A student from Fordham University was put on probation after he posted an image of himself with a legally-obtained gun, memorializing the Tiananmen Square Massacre.
The university’s actions attracted backlash with the Foundation for Individual Rights in Education (FIRE) penning a strongly worded letter to the president discussing the dire state of free speech at the university.
Austin Tong initially posted a picture of a retired St. Louis police captain, David Dorn, who was killed by looters during the George Floyd riots.
Tong, a supporter of the Black Lives Matter protests, expressed his frustration through the post by writing “Y’all a bunch of hypocrites” in the caption, expressing his dismay at “the nonchalant societal reaction” to Dorn’s death.
He then went on to post a picture of himself posing with a gun on the occasion of the 31st anniversary of the Tiananmen Square massacre on June 4th. The caption of his post read: “Don’t tread on me” and inserted a Chinese and American flag emoji alongside the hashtag #198964 to represent the date of the Tiananmen Square Massacre, something that is often censored in China.
In a statement, Tong said that he posted it to express “appreciation of the 2nd Amendment and mourning of the anniversary of a Chinese Democratic movement,” adding that he was “in no way expressing threatening or hateful thoughts.”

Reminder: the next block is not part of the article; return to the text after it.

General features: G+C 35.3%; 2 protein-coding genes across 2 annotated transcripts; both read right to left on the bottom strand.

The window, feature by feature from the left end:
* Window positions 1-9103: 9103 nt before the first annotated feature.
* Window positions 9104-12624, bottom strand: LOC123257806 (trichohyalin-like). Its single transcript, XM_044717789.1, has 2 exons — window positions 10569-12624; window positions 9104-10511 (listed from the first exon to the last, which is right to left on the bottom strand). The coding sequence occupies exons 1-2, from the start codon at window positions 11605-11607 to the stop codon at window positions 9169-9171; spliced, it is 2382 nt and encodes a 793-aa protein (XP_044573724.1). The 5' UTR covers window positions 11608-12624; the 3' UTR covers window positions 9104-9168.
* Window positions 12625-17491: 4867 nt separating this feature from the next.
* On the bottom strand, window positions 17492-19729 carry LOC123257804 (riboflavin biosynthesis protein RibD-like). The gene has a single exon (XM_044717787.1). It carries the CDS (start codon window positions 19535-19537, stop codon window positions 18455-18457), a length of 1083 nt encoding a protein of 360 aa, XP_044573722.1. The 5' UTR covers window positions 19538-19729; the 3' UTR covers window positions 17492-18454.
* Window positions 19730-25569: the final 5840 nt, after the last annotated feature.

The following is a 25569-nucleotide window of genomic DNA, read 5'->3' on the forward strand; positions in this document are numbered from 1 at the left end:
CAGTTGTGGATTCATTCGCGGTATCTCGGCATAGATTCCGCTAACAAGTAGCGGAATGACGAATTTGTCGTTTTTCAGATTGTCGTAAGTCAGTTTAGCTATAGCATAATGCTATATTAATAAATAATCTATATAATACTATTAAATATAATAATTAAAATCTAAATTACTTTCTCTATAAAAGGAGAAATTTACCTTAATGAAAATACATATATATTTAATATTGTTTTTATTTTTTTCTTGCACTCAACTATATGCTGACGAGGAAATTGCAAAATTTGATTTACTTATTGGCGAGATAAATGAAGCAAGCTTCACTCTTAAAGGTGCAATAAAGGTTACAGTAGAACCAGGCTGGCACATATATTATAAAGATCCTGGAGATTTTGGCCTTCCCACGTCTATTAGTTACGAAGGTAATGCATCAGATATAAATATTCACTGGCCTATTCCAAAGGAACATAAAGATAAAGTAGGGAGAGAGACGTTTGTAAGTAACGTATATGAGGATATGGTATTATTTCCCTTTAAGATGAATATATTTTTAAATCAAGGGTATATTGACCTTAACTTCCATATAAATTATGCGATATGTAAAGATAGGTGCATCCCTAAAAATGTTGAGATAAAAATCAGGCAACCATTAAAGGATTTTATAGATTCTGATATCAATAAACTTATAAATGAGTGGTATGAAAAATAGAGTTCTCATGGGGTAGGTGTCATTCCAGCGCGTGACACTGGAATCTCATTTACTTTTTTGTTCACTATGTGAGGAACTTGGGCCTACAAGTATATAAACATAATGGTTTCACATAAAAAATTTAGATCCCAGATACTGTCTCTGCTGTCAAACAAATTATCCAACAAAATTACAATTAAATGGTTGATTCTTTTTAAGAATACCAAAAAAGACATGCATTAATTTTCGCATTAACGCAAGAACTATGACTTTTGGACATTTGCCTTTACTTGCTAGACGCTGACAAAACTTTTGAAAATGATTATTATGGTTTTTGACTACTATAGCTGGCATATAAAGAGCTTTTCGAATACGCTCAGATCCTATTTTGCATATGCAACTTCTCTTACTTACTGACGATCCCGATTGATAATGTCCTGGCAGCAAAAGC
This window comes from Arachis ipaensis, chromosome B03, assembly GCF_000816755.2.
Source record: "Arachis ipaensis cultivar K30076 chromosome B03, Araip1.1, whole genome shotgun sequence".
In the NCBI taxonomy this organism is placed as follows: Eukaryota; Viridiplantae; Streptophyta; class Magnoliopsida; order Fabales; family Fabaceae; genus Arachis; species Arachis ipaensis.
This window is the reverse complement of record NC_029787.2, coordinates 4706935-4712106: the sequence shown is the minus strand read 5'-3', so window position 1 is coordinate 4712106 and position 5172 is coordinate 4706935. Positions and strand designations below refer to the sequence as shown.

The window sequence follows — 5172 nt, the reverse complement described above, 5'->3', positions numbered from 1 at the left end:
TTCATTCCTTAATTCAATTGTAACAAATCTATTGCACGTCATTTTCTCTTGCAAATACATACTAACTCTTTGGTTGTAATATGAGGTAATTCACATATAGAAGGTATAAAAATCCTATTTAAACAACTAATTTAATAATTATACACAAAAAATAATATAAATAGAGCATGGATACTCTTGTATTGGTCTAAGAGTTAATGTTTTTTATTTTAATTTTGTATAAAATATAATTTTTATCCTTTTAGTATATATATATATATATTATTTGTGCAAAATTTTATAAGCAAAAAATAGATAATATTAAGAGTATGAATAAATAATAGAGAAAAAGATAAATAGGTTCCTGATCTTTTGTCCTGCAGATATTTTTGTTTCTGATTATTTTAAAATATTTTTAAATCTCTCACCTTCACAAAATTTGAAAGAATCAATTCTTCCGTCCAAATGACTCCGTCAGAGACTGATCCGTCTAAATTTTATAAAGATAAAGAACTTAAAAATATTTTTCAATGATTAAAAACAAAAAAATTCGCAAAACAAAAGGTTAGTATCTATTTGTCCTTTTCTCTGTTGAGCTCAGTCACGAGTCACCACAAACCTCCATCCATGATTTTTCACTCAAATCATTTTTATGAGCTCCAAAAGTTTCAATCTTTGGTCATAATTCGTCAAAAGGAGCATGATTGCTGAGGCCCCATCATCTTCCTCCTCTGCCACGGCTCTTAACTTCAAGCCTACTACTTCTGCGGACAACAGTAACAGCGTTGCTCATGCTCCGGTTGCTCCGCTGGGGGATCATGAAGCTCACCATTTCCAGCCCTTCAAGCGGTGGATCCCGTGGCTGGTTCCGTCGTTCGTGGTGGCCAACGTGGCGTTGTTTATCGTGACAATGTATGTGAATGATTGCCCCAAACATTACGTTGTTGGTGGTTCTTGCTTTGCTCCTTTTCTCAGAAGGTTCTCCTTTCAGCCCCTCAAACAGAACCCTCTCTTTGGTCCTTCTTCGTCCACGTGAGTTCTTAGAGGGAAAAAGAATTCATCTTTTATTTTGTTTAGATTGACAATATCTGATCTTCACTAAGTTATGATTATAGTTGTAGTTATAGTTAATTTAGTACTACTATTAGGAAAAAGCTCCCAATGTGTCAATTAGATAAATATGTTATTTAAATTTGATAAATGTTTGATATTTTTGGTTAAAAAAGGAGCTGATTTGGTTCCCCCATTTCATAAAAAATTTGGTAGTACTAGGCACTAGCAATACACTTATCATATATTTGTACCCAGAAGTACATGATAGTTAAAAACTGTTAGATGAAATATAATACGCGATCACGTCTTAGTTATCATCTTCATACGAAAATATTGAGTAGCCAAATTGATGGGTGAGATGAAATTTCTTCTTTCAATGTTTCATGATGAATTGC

The Dean of Students of the university got in contact with Tong and informed him that he was being investigated for the photos he posted on Instagram. The final verdict ended up finding Tong guilty of “bias and/or hate crimes” and “threats/intimidation”.
Tong was put on probation, and is now barred from visiting the campus without prior approval, participating in athletics, or taking any leadership role in student organizations. On top of all this, Tong will also have to write an apology letter and undergo the Orwellian-sounding “implicit bias training”.
Fordham, because of being a private institution, is not strictly speaking bound by the First Amendment. That said, the university has made several promises with regards to freedom of expression, which it ends up breaking through its decision with regards to Tong.
“Is this happening in America, or is this a Soviet nightmare?” said Tong, who, in a statement, said that he was going to sue the University for its decision.
“Americans are being silenced,” Tong added. “Coming to this country as an immigrant, one would think that America is a nation of law and free speech. Yet that is no longer the case. I was forcibly silenced, faced verbal and assaulting harassment from mobs, and subjected to Soviet-style interrogation and punishment by a Jesuit university that claims in its own code of conduct, that it protects ‘freedom of expression and the open exchange of ideas.'”